87. Terry, “Common streets, perhaps. Education has too much potential for the state to try to exercise religious indoctrination.”

    Perhaps? !!!!?????!!!!

    By the way, the state indoctrinating in schools was part of Protestantism. Do you think the Geneva Academy was an institution that families formed?

    When you say that thinking a-religiously (neutrally), you really do sound like the Roman Catholics here. No matter what someone else says, you can always redefine terms for you team. I doubt you teach like that. I sure hope not.


  88. Darryl, I hope I’m not being too subtle for you re common streets.

    I don’t really regard Geneva as a model society. Seems that it had some theocratic leanings. Not too pluralistic. Perhaps it was a monolithic culture so there was no need for pluralism.

    As to a-religious equals neutral–I’m really not trying to redefine terms so that my side wins (whatever that means). That’s what I’m hearing you guys say, especially in your critique of neo-Cals. I’d be thrilled to learn that I’m hearing it wrong. I’ve already conceded that neutrality can be used in a perfectly legitimate sense in the context of umpires, referees, judges, government posture toward a partiicukar religion, pH, etc. if all that you mean is without inappropriate bias. I do think there is no neutrality even in these areas with respect to the rules or to laws (even natural law) or to the constitution, etc. If that’s all you are saying, then fine. And Christians can do that as well as non-Christians.

    I just want to insist on a fundamental posture by all people that is either toward God or against God. No neutrality here. And because God is involved in every area of life by virtue of Creation, Providence, and Sovereign Lordship, every area of life evidences this non-neutrality, especially with respect to acknowledging the Creator, Sustainer, Provider, and Sovereign Lord. That’s “all” I’m getting it. You may not think it’s important or doesn’t really come to the fore in our common life, but I think it’s truly foundational. Frankly, I think that’s the main message of neo-Calvinism, not some fundamentalist style application of an out of context Bible verse.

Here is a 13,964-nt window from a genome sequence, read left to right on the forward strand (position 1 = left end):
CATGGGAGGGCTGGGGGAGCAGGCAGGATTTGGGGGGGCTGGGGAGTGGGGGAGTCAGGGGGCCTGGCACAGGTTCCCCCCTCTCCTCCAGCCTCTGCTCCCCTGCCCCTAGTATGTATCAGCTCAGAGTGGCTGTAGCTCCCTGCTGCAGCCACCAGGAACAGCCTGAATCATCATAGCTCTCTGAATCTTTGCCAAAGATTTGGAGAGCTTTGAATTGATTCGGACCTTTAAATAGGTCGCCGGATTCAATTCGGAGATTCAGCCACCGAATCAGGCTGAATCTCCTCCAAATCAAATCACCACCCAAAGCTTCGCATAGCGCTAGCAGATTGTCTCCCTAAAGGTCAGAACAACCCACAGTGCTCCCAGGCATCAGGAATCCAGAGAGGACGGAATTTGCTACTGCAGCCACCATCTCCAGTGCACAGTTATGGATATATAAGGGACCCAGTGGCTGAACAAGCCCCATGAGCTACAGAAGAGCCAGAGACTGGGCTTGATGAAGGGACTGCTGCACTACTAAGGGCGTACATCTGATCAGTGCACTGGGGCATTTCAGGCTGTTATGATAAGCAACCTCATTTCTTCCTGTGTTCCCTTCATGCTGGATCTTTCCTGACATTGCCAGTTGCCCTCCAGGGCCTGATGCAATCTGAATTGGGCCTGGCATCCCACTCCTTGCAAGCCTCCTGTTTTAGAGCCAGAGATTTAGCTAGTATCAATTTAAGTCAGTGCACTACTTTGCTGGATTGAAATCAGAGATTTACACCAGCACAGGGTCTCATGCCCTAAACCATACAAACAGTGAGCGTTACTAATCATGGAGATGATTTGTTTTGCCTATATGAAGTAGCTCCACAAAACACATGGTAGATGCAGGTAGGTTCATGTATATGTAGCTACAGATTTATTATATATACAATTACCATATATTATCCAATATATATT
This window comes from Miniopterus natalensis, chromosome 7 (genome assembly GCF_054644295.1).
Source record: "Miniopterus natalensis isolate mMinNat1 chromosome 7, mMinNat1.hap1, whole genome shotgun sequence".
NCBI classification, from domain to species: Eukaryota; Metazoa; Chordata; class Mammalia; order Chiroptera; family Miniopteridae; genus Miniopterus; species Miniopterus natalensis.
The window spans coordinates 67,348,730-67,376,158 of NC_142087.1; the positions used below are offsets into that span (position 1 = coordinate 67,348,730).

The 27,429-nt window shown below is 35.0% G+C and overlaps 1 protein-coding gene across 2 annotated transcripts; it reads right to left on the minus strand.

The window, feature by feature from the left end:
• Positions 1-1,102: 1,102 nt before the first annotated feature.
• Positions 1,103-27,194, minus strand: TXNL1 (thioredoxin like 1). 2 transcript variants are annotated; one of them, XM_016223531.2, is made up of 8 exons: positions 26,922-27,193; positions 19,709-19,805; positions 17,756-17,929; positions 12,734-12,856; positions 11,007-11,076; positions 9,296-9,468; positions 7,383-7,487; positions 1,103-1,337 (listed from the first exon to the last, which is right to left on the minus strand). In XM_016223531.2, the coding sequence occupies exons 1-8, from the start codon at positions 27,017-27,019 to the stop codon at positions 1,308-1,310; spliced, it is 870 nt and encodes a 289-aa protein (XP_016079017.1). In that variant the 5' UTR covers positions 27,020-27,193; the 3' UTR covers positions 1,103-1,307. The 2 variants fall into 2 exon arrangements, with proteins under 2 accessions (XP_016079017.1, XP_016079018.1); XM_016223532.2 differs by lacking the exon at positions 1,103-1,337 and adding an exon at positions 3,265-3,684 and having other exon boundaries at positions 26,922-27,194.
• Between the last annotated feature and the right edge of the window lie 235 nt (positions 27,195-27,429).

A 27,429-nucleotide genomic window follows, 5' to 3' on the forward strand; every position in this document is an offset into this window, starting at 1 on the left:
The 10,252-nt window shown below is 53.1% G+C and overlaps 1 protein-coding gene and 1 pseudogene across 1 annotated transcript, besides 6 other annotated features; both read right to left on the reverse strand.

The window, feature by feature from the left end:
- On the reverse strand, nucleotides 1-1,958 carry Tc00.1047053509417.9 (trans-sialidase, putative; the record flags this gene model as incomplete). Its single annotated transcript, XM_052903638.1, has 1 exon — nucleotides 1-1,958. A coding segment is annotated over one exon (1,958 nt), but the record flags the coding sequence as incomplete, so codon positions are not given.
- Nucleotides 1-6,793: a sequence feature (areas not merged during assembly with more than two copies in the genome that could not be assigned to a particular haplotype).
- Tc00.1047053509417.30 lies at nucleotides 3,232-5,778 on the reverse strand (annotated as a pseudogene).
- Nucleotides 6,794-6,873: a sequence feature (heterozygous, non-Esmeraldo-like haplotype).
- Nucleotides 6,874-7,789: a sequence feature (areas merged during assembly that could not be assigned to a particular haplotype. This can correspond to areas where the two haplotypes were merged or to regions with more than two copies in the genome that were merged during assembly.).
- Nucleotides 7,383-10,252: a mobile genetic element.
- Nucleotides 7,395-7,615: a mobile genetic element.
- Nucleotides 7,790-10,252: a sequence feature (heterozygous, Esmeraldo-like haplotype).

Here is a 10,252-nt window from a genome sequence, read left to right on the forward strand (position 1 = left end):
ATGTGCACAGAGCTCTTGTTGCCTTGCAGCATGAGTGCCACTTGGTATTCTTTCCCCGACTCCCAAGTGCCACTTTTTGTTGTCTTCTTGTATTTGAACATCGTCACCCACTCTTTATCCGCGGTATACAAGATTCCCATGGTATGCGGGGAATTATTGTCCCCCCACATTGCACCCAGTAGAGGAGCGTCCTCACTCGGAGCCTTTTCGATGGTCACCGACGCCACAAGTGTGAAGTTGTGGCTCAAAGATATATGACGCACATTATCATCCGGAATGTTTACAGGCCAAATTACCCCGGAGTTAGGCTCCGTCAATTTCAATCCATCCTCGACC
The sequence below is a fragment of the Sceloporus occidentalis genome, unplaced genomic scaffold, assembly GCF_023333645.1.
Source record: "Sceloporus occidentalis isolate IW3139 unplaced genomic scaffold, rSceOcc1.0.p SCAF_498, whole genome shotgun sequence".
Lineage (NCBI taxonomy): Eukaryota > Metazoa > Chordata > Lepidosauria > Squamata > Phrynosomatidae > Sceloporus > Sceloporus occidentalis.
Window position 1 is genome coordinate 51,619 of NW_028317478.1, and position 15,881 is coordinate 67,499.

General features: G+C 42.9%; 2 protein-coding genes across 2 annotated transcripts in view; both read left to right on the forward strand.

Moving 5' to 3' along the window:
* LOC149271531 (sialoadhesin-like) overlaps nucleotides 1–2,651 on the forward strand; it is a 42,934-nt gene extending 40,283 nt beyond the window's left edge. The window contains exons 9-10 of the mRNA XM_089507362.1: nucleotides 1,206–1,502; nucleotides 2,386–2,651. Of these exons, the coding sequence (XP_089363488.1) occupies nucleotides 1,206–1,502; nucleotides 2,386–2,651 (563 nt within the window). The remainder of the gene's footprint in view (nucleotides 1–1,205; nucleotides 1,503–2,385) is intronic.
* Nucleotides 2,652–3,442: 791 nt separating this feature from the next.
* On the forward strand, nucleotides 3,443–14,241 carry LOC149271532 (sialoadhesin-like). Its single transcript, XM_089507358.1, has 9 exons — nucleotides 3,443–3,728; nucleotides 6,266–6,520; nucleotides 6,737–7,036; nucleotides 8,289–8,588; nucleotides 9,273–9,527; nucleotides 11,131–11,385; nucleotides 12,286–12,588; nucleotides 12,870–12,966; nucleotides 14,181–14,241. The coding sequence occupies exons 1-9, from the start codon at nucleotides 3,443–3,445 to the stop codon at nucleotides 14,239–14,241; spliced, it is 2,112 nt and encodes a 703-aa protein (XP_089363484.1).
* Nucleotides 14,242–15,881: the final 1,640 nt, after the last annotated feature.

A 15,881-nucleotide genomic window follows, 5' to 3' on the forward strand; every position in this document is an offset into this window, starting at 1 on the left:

89. Terry, if the antithesis is so basic and fundamental, then of course you don’t send your kids to public schools. Does that also require a Christian Society for the Study of Biology?

    You say neutrality is legitimate — one hand, and then you take it away such that even umpires or judges aren’t neutral properly speaking.

    So when 2kers question the way neo-Cals draw the antithesis, our Reformed bona fides are questioned. That’s the game here. You guys score all sorts of points with the populist Reformed by saying something as basic as the antithesis is so basic. The problem it, no one operates that way in the real world of between the times. 2k is realistic. Neo-Calvinism is inspirational.


  90. Darryl, I think I have already answered your first concern. There’s a perfectly good neo-Cal basis for a superficially shared science–common Creation, common grace. Look deeper at the religious underpinnings and you find the antithesis. While I don’t eschew the common scientific community, I think there is a place for Christians in science to think through questions in ways that doesn’t happen or can’t happen in the commons–thus, Christian colleges or Associations of Christian Biologists. Thinking through those sorts of questions is not the work of the church as church, i.e. no synod or general assembly is competent or authorized to deal with such matters.

    Sure, I give and take away. Context is important here.

    As I’ve said before here, I don’t think there’s all that much difference. The realism that you say is 2k is already part of a properly functioning neo-Calvinism (Creational norms, common grace, sphere sovereignty–those ain’t exclusively 2k ideas). I think you’re naive about today’s public education and the role of worldview in education. Neither the state nor the church should be in the business of education. In case you didn’t know, I’m quite partial to homeschooling. I also think your eschatology is a bit messed up–a little too other-worldly. You need a good dose of Richard Middleton. (Disclaimer–no endorsement is ever 100%.)

    I’d never kick you out of my church. As you know, I’m way too latitudinarian for that.